Daily Management Review

$52 Billion in Stock Rout Lost by World’s Biggest Pension Funds


$52 Billion in Stock Rout Lost by World’s Biggest Pension Funds
As stocks tumbled and the yen surged, all investment gains since it overhauled its strategy by boosting shares and cutting bonds were wiped out and a $52 billion loss in the last quarter was posted by the world’s biggest pension fund.
Japan’s Government Pension Investment Fund said that its assets were reduced to 129.7 trillion yen and it lost 3.9 percent, or 5.2 trillion yen ($52 billion), in the three months ended June 30. In October 2014, the fund had decided to put half its assets into equities and a 4.1 trillion yen investing return for the previous six quarters starting October 2014 were erased by this loss.
In the worst annual performance since the global financial crisis, the quarterly decline follows a 5.3 trillion yen loss in the fiscal year through March. GPIF has posted losses as domestic stocks tumble and gains in the currency reduce the value of overseas assets after benefiting from a surge in Japanese equities and a weaker yen earlier in Prime Minister Shinzo Abe’s term. That’s no reason to veer from the current approach, said Sumitomo Mitsui Trust Bank Ltd.
“Since its investments are tied to market moves, it’s natural that this would happen and there’s no point looking at it with a short-term view. GPIF is so big that its losses look huge even though the fluctuations in its investments just mirror the market,” said Ayako Sera, a Tokyo-based market strategist at the bank.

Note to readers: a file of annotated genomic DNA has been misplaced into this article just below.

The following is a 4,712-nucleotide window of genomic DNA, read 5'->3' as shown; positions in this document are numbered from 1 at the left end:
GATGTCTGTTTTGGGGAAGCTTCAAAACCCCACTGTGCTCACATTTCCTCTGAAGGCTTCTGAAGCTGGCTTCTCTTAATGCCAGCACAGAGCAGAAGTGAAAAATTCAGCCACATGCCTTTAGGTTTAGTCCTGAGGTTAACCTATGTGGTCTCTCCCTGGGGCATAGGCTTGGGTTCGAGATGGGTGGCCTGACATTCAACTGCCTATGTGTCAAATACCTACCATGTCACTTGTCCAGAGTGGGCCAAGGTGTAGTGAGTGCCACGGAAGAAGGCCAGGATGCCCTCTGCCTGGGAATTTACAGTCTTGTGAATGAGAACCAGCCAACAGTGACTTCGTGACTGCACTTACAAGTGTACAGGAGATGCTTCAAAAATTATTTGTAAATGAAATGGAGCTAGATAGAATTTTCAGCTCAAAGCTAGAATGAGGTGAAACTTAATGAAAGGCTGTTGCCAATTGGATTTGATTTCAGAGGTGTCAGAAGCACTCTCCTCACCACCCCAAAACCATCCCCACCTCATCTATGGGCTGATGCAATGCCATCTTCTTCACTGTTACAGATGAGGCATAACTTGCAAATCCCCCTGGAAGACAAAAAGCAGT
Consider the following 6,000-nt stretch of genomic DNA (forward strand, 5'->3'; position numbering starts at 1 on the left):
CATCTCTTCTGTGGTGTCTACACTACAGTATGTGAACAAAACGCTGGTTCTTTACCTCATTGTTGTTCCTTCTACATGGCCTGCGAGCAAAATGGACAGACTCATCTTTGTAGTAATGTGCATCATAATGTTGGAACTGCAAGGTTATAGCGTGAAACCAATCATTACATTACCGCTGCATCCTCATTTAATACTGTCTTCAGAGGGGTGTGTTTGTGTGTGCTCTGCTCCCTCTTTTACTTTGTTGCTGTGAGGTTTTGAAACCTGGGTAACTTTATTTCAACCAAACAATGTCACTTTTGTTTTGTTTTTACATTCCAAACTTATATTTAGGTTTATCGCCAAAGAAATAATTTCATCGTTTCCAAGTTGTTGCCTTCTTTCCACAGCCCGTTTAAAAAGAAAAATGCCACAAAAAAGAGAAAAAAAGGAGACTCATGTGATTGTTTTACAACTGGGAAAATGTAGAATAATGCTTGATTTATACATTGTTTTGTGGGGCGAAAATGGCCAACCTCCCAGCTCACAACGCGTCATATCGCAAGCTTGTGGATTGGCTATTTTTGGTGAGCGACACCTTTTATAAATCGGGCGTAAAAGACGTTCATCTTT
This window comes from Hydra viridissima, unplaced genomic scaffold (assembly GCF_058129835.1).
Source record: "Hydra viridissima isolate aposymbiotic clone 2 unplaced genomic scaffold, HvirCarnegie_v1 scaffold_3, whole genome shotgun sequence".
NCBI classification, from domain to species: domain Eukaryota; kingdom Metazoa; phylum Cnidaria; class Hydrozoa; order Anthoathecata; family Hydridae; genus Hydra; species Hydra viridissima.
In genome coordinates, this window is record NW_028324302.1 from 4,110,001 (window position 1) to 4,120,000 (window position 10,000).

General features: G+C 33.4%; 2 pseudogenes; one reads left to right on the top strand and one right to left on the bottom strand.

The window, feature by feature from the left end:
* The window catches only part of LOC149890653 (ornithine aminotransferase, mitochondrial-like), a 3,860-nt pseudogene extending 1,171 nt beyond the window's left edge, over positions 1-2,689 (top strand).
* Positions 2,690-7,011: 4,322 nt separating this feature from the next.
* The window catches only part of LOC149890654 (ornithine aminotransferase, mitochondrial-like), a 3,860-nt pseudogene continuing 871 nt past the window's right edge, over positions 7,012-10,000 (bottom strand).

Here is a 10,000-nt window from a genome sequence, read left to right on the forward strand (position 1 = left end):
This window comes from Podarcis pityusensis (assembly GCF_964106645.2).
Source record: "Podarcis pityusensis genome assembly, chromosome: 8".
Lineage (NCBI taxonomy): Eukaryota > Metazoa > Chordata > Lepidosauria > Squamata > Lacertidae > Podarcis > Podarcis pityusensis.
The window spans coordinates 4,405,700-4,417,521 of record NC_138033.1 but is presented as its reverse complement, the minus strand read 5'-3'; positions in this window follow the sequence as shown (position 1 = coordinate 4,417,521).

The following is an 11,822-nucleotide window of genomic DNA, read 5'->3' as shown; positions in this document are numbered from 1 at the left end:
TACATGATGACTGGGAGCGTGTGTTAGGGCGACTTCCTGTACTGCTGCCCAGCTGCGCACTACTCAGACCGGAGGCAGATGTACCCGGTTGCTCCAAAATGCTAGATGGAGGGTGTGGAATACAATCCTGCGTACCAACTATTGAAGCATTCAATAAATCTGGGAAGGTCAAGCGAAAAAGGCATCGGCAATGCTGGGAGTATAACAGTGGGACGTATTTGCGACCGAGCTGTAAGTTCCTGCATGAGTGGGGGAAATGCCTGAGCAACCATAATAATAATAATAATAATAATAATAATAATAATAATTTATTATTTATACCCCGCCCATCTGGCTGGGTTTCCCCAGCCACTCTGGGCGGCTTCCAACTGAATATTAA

As the benchmark Topix index lost 7.5 percent, the fund’s Japanese shares sank 7.4 percent in the period. More than 80 percent of GPIF’s local equity investments are passive. As the yen surged 9.1 percent against the dollar, foreign debt fell 8 percent, while overseas stocks lost 7.8 percent. Domestic bonds, which rose in value as the Bank of Japan’s negative interest rates sent yields lower, was the only asset class to post a profit.
 “We invest with a long-term view. Even if market prices fluctuate in the short term, it won’t damage pension beneficiaries. We are also strengthening risk management and continuing to hire experts,” President Norihiro Takahashi said in a statement Friday.

GPIF held 39 percent of investments in domestic bonds and 21 percent of investments in local stocks at the end of June. While foreign debt accounted for 13 percent, overseas equities made up 21 percent of assets. Down from 0.06 percent at the end of March, alternative investments were 0.05 percent of holdings. GPIF targets allocations of 35 percent for local bonds, 15 percent for foreign debt and 25 percent each for Japanese and overseas stocks.
He was more positive about the outlook for returns this quarter GPIF official Shinichiro Mori said in a briefing about the results. The Topix has climbed 3.4 percent since the start of July.
“The U.K.’s decision on Brexit was a surprise for the market, but it has mostly priced that in and calmed down. Stocks are on the verge of rebounding. Still, the yen is continuing to trade sideways against the dollar, so we are cautiously watching that,” Mori said.

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